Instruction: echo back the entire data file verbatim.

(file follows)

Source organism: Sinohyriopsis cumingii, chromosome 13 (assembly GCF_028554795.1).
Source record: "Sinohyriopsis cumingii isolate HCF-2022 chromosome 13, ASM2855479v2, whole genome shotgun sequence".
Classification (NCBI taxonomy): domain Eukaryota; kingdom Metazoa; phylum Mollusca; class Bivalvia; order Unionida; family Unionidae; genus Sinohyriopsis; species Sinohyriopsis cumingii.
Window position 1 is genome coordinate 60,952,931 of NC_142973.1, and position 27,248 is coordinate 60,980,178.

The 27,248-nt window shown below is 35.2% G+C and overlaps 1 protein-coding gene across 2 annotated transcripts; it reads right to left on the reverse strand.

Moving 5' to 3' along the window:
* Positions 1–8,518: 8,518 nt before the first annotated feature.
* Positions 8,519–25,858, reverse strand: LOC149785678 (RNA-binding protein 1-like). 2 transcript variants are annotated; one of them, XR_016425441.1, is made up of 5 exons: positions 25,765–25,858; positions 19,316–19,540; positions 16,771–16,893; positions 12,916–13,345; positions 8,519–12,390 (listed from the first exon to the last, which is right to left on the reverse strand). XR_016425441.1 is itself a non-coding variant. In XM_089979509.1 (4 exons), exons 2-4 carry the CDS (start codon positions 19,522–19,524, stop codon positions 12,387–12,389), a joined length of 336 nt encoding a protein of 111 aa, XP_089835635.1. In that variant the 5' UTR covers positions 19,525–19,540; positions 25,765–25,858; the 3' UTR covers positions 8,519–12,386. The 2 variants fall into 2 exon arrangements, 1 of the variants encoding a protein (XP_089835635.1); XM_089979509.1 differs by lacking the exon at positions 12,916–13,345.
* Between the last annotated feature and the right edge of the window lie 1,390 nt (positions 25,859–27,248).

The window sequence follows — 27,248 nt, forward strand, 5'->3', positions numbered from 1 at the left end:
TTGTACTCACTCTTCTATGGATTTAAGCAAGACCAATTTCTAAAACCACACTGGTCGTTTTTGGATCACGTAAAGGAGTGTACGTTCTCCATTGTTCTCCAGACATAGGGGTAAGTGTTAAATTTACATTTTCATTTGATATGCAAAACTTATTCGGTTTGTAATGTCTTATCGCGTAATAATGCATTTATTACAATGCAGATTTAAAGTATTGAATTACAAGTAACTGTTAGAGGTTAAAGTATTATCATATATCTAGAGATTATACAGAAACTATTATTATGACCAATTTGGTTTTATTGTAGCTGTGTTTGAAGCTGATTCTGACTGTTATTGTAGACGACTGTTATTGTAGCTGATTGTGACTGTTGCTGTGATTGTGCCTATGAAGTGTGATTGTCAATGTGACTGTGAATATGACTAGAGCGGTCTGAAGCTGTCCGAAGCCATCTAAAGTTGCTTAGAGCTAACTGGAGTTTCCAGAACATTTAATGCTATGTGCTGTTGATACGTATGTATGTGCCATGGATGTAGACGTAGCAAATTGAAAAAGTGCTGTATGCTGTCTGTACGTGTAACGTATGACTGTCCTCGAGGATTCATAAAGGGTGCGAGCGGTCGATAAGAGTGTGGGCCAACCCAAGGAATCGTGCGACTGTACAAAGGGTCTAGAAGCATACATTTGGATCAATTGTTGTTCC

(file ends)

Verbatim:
Source organism: Sinohyriopsis cumingii, chromosome 13 (assembly GCF_028554795.1).
Source record: "Sinohyriopsis cumingii isolate HCF-2022 chromosome 13, ASM2855479v2, whole genome shotgun sequence".
Classification (NCBI taxonomy): domain Eukaryota; kingdom Metazoa; phylum Mollusca; class Bivalvia; order Unionida; family Unionidae; genus Sinohyriopsis; species Sinohyriopsis cumingii.
Window position 1 is genome coordinate 60,952,931 of NC_142973.1, and position 27,248 is coordinate 60,980,178.

The 27,248-nt window shown below is 35.2% G+C and overlaps 1 protein-coding gene across 2 annotated transcripts; it reads right to left on the reverse strand.

Moving 5' to 3' along the window:
* Positions 1–8,518: 8,518 nt before the first annotated feature.
* Positions 8,519–25,858, reverse strand: LOC149785678 (RNA-binding protein 1-like). 2 transcript variants are annotated; one of them, XR_016425441.1, is made up of 5 exons: positions 25,765–25,858; positions 19,316–19,540; positions 16,771–16,893; positions 12,916–13,345; positions 8,519–12,390 (listed from the first exon to the last, which is right to left on the reverse strand). XR_016425441.1 is itself a non-coding variant. In XM_089979509.1 (4 exons), exons 2-4 carry the CDS (start codon positions 19,522–19,524, stop codon positions 12,387–12,389), a joined length of 336 nt encoding a protein of 111 aa, XP_089835635.1. In that variant the 5' UTR covers positions 19,525–19,540; positions 25,765–25,858; the 3' UTR covers positions 8,519–12,386. The 2 variants fall into 2 exon arrangements, 1 of the variants encoding a protein (XP_089835635.1); XM_089979509.1 differs by lacking the exon at positions 12,916–13,345.
* Between the last annotated feature and the right edge of the window lie 1,390 nt (positions 25,859–27,248).

The window sequence follows — 27,248 nt, forward strand, 5'->3', positions numbered from 1 at the left end:
TTGTACTCACTCTTCTATGGATTTAAGCAAGACCAATTTCTAAAACCACACTGGTCGTTTTTGGATCACGTAAAGGAGTGTACGTTCTCCATTGTTCTCCAGACATAGGGGTAAGTGTTAAATTTACATTTTCATTTGATATGCAAAACTTATTCGGTTTGTAATGTCTTATCGCGTAATAATGCATTTATTACAATGCAGATTTAAAGTATTGAATTACAAGTAACTGTTAGAGGTTAAAGTATTATCATATATCTAGAGATTATACAGAAACTATTATTATGACCAATTTGGTTTTATTGTAGCTGTGTTTGAAGCTGATTCTGACTGTTATTGTAGACGACTGTTATTGTAGCTGATTGTGACTGTTGCTGTGATTGTGCCTATGAAGTGTGATTGTCAATGTGACTGTGAATATGACTAGAGCGGTCTGAAGCTGTCCGAAGCCATCTAAAGTTGCTTAGAGCTAACTGGAGTTTCCAGAACATTTAATGCTATGTGCTGTTGATACGTATGTATGTGCCATGGATGTAGACGTAGCAAATTGAAAAAGTGCTGTATGCTGTCTGTACGTGTAACGTATGACTGTCCTCGAGGATTCATAAAGGGTGCGAGCGGTCGATAAGAGTGTGGGCCAACCCAAGGAATCGTGCGACTGTACAAAGGGTCTAGAAGCATACATTTGGATCAATTGTTGTTCC